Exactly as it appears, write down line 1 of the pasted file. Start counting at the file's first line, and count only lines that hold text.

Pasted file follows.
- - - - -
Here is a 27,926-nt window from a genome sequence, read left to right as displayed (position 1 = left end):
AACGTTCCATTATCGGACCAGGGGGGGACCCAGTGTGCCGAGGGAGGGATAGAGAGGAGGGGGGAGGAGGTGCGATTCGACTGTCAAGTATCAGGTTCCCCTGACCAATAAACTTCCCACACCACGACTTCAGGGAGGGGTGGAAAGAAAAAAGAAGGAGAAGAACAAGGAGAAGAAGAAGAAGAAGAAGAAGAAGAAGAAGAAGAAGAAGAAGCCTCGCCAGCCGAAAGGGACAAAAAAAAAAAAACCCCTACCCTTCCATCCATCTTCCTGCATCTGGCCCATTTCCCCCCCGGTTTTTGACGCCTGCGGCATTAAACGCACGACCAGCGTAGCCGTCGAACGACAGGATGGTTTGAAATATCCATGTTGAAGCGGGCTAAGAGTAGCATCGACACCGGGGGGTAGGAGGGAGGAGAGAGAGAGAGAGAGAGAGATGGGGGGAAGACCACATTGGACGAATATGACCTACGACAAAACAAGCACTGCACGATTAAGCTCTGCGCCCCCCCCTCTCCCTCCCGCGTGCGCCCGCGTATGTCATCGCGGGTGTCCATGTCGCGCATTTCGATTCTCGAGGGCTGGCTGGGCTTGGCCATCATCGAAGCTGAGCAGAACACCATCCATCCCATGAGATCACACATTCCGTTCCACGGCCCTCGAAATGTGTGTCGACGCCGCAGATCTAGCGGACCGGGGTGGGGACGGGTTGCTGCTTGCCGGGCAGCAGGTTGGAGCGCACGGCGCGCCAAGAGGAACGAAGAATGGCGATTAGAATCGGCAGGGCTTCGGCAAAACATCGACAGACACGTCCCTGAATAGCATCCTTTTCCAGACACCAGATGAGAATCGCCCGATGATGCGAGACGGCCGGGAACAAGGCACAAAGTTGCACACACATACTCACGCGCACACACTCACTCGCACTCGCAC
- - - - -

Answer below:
Here is a 27,926-nt window from a genome sequence, read left to right as displayed (position 1 = left end):